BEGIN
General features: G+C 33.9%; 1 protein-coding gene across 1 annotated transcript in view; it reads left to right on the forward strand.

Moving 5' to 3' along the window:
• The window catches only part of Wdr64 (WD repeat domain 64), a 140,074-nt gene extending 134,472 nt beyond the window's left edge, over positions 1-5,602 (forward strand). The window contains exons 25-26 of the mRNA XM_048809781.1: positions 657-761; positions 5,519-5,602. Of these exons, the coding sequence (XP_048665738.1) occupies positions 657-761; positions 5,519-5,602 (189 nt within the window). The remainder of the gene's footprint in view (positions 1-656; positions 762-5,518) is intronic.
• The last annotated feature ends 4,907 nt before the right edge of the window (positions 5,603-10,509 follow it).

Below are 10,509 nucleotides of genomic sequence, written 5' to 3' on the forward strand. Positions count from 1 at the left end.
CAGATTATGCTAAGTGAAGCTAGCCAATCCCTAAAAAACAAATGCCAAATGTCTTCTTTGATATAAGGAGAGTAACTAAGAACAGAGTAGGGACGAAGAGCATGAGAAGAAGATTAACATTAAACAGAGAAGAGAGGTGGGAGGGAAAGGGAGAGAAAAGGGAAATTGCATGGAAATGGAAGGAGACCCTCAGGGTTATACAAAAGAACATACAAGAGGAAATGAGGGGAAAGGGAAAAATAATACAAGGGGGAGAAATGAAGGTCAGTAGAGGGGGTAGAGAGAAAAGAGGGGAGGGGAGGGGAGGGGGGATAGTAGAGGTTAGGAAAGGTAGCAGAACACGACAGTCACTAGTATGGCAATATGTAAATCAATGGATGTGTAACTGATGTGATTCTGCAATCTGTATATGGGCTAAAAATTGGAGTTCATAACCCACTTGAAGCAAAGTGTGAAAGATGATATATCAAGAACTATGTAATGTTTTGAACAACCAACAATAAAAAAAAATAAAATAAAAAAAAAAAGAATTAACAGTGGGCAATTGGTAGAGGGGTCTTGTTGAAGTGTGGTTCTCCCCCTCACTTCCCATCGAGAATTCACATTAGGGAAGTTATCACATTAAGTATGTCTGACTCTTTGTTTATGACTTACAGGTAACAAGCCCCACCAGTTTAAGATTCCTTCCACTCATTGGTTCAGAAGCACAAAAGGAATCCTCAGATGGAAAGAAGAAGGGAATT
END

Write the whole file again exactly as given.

General features: G+C 33.9%; 1 protein-coding gene across 1 annotated transcript in view; it reads left to right on the forward strand.

Moving 5' to 3' along the window:
• The window catches only part of Wdr64 (WD repeat domain 64), a 140,074-nt gene extending 134,472 nt beyond the window's left edge, over positions 1-5,602 (forward strand). The window contains exons 25-26 of the mRNA XM_048809781.1: positions 657-761; positions 5,519-5,602. Of these exons, the coding sequence (XP_048665738.1) occupies positions 657-761; positions 5,519-5,602 (189 nt within the window). The remainder of the gene's footprint in view (positions 1-656; positions 762-5,518) is intronic.
• The last annotated feature ends 4,907 nt before the right edge of the window (positions 5,603-10,509 follow it).

Below are 10,509 nucleotides of genomic sequence, written 5' to 3' on the forward strand. Positions count from 1 at the left end.
CAGATTATGCTAAGTGAAGCTAGCCAATCCCTAAAAAACAAATGCCAAATGTCTTCTTTGATATAAGGAGAGTAACTAAGAACAGAGTAGGGACGAAGAGCATGAGAAGAAGATTAACATTAAACAGAGAAGAGAGGTGGGAGGGAAAGGGAGAGAAAAGGGAAATTGCATGGAAATGGAAGGAGACCCTCAGGGTTATACAAAAGAACATACAAGAGGAAATGAGGGGAAAGGGAAAAATAATACAAGGGGGAGAAATGAAGGTCAGTAGAGGGGGTAGAGAGAAAAGAGGGGAGGGGAGGGGAGGGGGGATAGTAGAGGTTAGGAAAGGTAGCAGAACACGACAGTCACTAGTATGGCAATATGTAAATCAATGGATGTGTAACTGATGTGATTCTGCAATCTGTATATGGGCTAAAAATTGGAGTTCATAACCCACTTGAAGCAAAGTGTGAAAGATGATATATCAAGAACTATGTAATGTTTTGAACAACCAACAATAAAAAAAAATAAAATAAAAAAAAAAAGAATTAACAGTGGGCAATTGGTAGAGGGGTCTTGTTGAAGTGTGGTTCTCCCCCTCACTTCCCATCGAGAATTCACATTAGGGAAGTTATCACATTAAGTATGTCTGACTCTTTGTTTATGACTTACAGGTAACAAGCCCCACCAGTTTAAGATTCCTTCCACTCATTGGTTCAGAAGCACAAAAGGAATCCTCAGATGGAAAGAAGAAGGGAATT